History of the Learn to Learn Project

The UA Piping Industry College of BC school recognized an existing gap in our ability to upgrade the skills of people entering the workforce at the pre-apprenticeship level. Essential skills are clearly needed within the piping industry, as we have found numeracy, working with others, document use and writing skills of particular importance. Apprentices must attain a level of competency required for ongoing success in the piping trades. They must learn to retain knowledge and build on that foundation of new skills for continued growth over a four-year apprenticeship. Therefore, there is a need for students to develop ways of learning these essential skills so that they can upgrade their levels of proficiency and become successful in their future aspirations in the trades sector.

What We’ve Done So Far

We found that individuals entering the workforce, or already within the workforce, could benefit from acquiring essential skills. Pre-apprentices would be more likely to achieve entry into chosen programs, apprentices would be more likely to succeed at obtaining their Red Seal, and managers and supervisors would more likely advance and be more productive within the industry.

We formed a steering committee comprised of stakeholders from the major stakeholders, industry, training providers and journeypersons at entry, management and supervisory levels to ensure as much industry representation as possible. This included representatives from the industry, the UAPICBC, UA, the Mechanical Contractors’ Association, the University of the Fraser Valley, and Rogers Consulting.

We reviewed the best practices of previous successful literacy and essential skills models and found there was a focus on three to four primary essential skills (reading, writing, math and document use), while the other life skills are largely neglected. Most programs focus on Essential Skills training as a separate component or module, possibly limiting their transferability. Teaching styles and practice are not well addressed, and quantitative research on the essential skills effectiveness are lacking.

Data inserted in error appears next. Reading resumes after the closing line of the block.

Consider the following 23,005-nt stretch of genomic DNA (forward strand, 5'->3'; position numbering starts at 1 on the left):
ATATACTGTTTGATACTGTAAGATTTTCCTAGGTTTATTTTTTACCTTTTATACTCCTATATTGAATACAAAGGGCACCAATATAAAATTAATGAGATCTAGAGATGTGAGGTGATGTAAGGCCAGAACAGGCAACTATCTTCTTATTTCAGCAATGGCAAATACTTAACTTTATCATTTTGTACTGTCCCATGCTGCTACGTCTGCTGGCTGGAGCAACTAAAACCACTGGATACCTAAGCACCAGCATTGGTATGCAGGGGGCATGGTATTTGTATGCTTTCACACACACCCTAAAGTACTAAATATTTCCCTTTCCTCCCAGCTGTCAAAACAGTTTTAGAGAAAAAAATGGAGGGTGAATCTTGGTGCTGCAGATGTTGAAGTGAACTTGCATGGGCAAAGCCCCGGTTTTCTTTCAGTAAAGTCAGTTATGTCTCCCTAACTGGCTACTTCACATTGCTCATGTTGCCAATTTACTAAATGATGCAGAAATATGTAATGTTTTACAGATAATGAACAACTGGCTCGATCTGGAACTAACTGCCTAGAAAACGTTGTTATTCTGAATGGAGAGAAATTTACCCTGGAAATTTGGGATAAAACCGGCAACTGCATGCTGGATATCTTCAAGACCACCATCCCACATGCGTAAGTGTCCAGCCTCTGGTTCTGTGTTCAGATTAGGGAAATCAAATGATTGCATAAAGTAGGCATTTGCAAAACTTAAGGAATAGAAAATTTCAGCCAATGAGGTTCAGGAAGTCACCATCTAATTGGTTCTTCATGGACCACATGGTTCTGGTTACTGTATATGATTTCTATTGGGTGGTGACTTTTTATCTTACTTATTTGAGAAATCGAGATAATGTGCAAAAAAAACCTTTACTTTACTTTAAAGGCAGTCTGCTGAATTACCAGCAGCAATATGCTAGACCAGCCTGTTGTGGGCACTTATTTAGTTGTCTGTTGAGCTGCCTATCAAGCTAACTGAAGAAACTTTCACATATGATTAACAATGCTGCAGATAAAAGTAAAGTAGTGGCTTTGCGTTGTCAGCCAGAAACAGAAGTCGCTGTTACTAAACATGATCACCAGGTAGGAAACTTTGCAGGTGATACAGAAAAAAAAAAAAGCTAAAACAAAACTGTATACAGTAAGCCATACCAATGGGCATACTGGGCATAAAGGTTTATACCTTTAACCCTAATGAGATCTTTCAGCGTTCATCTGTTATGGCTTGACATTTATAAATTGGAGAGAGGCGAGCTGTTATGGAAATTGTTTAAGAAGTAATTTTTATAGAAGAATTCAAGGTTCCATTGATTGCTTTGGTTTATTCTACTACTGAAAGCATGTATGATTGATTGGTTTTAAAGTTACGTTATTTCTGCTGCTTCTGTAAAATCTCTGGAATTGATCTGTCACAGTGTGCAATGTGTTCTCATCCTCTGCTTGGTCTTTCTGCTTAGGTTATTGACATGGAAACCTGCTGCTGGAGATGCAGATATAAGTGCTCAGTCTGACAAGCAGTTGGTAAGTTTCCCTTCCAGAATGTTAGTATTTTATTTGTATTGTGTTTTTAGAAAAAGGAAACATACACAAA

From this study, the following recommendations were made:

  • essential skills should be integrated throughout the curriculum
  • the program should go beyond reading, document use, and numeracy training
  • instructor training is a key component of effective programming, and
  • program evaluation must be considered carefully.

Objectives Achieved

Working with the educational institutions to adapt the best practices selected to the trade-specific needs of the piping industry, we created an applied, focused literacy and essential skills program to enhance the success of our workforce, including apprentices, journeypersons and supervisors.

A thorough review of pre-assessment tools and systems that are compatible with the piping trades was conducted and those tools now implemented.

A pilot program was developed and implemented that will enhance the ability of those entering the piping industry to succeed by upgrading their literacy levels and essential skills.

We now provide ongoing support for apprentices, journeypersons, and supervisors through courses, mentoring, and online resources.

Next Steps

Quantitative and qualitative measurements will be conducted on the pilot projects currently underway. These will provide pre- and post-measurements to track changes in learning as a result of the skills implementation. The results will provide us with the opportunity to see how the programs are doing and where changes may be necessary to further promote the Learn to Learn skills.


We hope to enhance Red Seal completions in the piping industry for apprentices and in particular for people who are marginalized and/or dealing with transitional difficulties.


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